As Stormy Daniels and the three ring circus that is the Trump Administration continues to monopolize national media attention, the side-show known as the Louisiana criminal justice system has managed to stay below the radar while administering yet another egregious injustice to the people of Baton Rouge and the state. State-sanctioned violence continues in the prison capital of the world as Louisiana Attorney General Jeff Landry declines to charge officers Blaine Salamoni and Howie Lake II in the shooting death of Alton Sterling.

Video footage captured the last moments of Alton Sterling’s life. “The CD Man,” as he was affectionately known as in the community, was shot and killed on July 5, 2016, after officers responded to a call about a man with a gun outside a convenience store. After a brief struggle, six shots rang out and Sterling lay dying on the concrete in the parking lot of the Triple S convenience store. It is unclear whether Sterling was reaching for his gun as his hands were pinned down when officer Salamoni shot him three times in the chest and three times in the back.

A lengthy federal investigation into whether Sterling’s civil rights were violated concluded last year, after which state Attorney General Jeff Landry began a state investigation. On Tuesday, March 27, Landry announced his decision to decline to move forward with a grand jury hearing, forgoing the extra layer of review, credibility, and transparency it could have brought.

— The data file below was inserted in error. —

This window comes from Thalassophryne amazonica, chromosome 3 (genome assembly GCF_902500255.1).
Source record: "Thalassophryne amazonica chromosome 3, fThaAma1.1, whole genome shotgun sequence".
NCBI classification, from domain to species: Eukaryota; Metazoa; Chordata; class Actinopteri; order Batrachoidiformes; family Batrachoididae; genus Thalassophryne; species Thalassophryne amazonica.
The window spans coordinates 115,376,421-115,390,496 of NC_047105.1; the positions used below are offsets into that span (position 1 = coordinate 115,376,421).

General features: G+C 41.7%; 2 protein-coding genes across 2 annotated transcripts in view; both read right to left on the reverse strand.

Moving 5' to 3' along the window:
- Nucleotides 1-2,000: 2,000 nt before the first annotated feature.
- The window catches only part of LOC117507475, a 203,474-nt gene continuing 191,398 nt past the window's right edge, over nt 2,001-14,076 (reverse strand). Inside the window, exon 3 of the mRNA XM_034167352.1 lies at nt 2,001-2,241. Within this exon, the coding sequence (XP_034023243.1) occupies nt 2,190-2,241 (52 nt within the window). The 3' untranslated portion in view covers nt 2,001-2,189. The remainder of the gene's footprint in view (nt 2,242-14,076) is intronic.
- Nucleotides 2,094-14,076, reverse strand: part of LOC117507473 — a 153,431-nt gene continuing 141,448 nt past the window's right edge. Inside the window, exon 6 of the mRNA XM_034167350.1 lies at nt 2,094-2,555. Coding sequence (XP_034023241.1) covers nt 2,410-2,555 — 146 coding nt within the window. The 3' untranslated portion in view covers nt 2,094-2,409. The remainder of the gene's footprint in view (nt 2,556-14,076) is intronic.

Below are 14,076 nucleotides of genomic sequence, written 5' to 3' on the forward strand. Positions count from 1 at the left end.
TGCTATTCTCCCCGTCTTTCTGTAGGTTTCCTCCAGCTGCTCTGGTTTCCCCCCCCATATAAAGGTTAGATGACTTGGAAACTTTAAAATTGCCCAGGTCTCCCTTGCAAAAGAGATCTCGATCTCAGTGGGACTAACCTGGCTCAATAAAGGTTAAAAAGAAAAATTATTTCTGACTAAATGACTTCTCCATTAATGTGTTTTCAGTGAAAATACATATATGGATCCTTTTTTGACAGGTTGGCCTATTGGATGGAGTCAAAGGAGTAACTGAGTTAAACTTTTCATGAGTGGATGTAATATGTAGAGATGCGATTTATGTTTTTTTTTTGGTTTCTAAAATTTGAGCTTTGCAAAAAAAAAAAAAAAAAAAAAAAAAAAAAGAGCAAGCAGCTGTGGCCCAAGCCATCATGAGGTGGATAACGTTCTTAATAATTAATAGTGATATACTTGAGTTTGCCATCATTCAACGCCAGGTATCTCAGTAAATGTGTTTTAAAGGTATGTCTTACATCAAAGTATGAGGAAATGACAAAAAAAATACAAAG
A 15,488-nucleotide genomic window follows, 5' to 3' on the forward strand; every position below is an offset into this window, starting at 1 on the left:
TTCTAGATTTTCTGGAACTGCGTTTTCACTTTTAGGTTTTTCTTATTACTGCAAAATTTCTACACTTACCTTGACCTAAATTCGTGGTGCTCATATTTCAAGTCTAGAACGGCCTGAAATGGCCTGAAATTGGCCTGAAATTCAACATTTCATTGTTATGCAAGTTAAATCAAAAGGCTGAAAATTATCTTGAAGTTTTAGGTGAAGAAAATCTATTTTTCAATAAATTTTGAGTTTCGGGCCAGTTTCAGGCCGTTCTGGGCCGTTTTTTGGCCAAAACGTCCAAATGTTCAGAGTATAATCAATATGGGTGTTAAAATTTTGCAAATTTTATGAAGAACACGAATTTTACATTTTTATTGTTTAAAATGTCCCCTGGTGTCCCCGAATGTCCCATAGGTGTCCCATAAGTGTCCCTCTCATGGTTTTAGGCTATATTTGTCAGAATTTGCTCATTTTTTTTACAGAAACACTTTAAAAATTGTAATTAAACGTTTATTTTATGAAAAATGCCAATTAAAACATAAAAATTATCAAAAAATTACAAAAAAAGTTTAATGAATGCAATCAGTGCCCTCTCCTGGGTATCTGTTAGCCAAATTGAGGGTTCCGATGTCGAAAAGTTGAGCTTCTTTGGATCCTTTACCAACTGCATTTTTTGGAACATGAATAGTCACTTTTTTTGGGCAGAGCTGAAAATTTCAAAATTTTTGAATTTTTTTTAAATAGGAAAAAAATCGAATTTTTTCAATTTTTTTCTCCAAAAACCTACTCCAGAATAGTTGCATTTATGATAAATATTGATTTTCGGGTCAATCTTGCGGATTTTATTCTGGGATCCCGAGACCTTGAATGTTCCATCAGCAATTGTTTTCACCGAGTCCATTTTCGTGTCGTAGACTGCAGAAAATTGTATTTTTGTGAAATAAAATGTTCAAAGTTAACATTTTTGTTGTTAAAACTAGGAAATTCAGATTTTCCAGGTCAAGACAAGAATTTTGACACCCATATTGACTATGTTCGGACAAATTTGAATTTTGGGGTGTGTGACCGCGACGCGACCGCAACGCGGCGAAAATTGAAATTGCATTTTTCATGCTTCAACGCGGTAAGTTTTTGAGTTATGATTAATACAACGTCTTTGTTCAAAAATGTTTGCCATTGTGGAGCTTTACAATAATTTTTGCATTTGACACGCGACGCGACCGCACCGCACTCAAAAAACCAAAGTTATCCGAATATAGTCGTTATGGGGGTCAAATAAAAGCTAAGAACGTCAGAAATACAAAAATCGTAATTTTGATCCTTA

Two years after the fatal shooting of Alton Sterling, his family is once again deprived of justice. Meanwhile, officers Salamoni and Lake have enjoyed taxpayer-funded vacations under the guise of “administrative leave”. This has included two pay raises and the privilege of working extra duty. They now face possible termination from the Baton Rouge Police Department pending a review by the Baton Rouge mayor and chief of police. The BRPD plans to release additional footage including dash cam video and audio of the altercation leading up to Sterling’s death.

This decision adds to the list of unanswered calls for justice in black and brown communities across the country. According to the Washington Post Police shootings database nearly 1,000 people are shot and killed by police annually, but only a small fraction of those cases lead to criminal charges or prosecution. However, the Black Minneapolis police officer was charged with murder and manslaughter less than one year after fatally shooting Justine Damond, an White Australian woman. Last year in Marksville, another Black officer, Deputy City Marshall Derrick Stafford, was sentenced to 40 years without parole for manslaughter in the shooting death of a White six-year-old, Jeremy Mardis, and 15 years for the attempted manslaughter of Christopher Few. This proves that justice is possible in the case of police murders, but begs the question, Do Black lives REALLY matter?

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